Teacher opinions don’t have a place in the classroom
Teachers have the ability to shape minds. They have the ability to influence students and help them make choices.
That influence should not extend to political or moral grounds.
Especially surrounding the election, many teachers have shared their opinions despite having a duty to stay neutral when speaking to students.
Some teachers do a great job of staying nonpartisan and indifferent while in the classroom — others do not.
There is a difference between providing facts in order for students to make their own conclusions and pressuring students to agree with personal agendas.
Usually, I agree with teacher’s views. I have a liberal mindset — that doesn’t mean I think it’s OK for teachers to contribute their personal views in lectures.
It’s typical to see students become tense when politics is brought up in the classroom, and for good reason. Teachers are in a unique position where they are able to share their views with the class, but most students feel uncomfortable refuting those beliefs because the instructor is their superior.
A teacher’s job is to administer factual information with explanations of what it is — that does not include whether they like it, why they think it’s happening or how it affects them, their children or any aspect of their life. Presenting information in the classroom has become a way for some teachers to sway students’ opinions. As far as I know, students being persuaded isn’t the point of school.
It’s frankly inappropriate for teachers to participate in opinionated discussions among students within the classroom.
Encouraging intelligent conversations between students on politics, social issues and morals is a good thing — teachers injecting themselves into the conversation is not.
Encouraging decision-making based on facts is good — implementing bias in a place of learning is not.
Finding time outside of the normal classroom setting — before school, Tiger Paws, after school, even an email — is a more appropriate way for students who want to engage in biased discussions to do so. Class time is meant for actual curriculum, it’s not a place where teachers should voice their opinion on politics or morals.
If a student wants to talk with a teacher about his or her personal beliefs, it shouldn’t happen during class. Not everyone wants to be a part of that discussion, and some students don’t care for controversial topics.
Teacher perspectives welcome in school setting
Do you know who your teachers voted for in the last presidential election?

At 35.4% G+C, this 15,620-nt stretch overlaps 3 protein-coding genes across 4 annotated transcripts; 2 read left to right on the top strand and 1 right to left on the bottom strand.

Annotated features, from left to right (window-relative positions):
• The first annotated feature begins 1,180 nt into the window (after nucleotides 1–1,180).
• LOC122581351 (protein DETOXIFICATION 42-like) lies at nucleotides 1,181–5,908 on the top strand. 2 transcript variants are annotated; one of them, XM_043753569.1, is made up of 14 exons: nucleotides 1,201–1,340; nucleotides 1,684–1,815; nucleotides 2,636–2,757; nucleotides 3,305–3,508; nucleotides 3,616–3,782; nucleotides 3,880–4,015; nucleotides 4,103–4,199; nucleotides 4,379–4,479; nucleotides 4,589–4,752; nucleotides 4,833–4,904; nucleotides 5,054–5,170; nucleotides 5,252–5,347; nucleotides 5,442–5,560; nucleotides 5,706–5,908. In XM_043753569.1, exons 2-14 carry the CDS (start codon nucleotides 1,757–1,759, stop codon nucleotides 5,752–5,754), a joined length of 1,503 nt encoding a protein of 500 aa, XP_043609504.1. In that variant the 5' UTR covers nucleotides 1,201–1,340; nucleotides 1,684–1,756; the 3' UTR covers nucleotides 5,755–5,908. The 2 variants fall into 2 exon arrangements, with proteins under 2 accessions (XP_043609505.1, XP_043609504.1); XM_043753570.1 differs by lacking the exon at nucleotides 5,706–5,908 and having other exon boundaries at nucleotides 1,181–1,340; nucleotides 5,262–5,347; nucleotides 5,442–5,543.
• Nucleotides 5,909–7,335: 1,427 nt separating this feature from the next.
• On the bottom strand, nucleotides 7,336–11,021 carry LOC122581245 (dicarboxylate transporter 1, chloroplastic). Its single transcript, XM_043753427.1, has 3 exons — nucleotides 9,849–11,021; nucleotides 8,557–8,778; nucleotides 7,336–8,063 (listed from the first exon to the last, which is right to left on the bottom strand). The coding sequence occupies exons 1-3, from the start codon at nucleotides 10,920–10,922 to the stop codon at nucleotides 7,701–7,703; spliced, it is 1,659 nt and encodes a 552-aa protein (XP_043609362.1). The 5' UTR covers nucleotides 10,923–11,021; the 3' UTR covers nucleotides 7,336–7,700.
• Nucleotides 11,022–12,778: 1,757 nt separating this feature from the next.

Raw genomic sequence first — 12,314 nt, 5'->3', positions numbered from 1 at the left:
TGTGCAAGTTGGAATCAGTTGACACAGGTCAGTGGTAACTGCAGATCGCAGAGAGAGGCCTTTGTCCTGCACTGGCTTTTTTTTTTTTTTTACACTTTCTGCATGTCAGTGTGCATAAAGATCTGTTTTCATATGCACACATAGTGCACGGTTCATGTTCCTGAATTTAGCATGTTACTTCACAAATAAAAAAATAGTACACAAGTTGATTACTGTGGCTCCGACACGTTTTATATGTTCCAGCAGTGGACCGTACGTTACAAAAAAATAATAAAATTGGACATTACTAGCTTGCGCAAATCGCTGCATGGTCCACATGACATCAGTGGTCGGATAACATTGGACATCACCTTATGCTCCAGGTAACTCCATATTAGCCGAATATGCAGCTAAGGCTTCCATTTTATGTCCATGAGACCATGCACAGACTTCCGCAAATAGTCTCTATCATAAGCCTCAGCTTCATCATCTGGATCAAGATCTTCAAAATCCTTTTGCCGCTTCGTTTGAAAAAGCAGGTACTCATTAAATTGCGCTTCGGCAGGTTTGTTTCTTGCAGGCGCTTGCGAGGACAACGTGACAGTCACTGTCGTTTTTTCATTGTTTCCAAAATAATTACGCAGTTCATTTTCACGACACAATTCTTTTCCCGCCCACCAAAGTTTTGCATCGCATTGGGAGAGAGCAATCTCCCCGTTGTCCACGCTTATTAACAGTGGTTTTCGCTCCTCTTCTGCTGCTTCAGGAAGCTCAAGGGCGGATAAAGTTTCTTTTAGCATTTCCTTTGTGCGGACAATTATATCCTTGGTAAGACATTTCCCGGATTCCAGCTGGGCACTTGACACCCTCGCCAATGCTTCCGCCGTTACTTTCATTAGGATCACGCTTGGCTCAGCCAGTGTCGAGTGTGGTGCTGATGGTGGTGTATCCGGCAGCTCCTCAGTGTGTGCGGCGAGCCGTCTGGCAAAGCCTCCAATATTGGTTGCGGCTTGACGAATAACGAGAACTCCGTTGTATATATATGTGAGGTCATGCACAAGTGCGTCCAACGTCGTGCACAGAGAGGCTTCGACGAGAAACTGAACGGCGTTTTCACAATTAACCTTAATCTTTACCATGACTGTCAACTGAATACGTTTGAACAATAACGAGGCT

Can you guess how your math teacher feels about Black Lives Matter or what your social studies teacher’s position on the travel ban is?
Most of us have teachers who, if not directly, have indirectly stated their political leaning in one way or another during a lesson.
As educators, teachers have a unique position of power.
Although it should not be abused, teachers should be able to use this platform to open discussion surrounding current events.
When teachers inject their personal opinions and seemingly-off-track life lessons, they foster a necessary learning opportunity in the classroom.
For some students, teachers are the most influential adult figures in their lives.
When teachers share their thoughts on real-world issues and allow for students to respond, students have the opportunity to either grow in or reconsider their beliefs while learning the lifelong important skills necessary for having civil discussions.
Teachers can also bring relevance to lessons to help us better understand them.
Perhaps you learn about the importance of immigration control in history class or how the media utilizes leading questions to skew poll results in a psychology class.
In a world flooded with fake news, further perpetuated by our use of social media, it can be refreshing to hear perspectives from educated and honest teachers who have our best interest in mind.
This discussion can help us figure out where we stand on different subjects — even when we don’t agree with their viewpoints.
Being informed on diverse perspectives concerning modern-day issues can help to curb the number of future straight-ticket voters in America.
And as students, we also have a job — we need to try to learn from their thoughts, think critically about what they say and question things that don’t make sense.
Teachers are people who students look up to as their role models, and it is important that, as long as they don’t abuse their privilege, they are free to speak out on their personal and political ideas.
In the real world, we will all face people we agree with and people we don’t. It’s important we learn now how to handle those situations properly.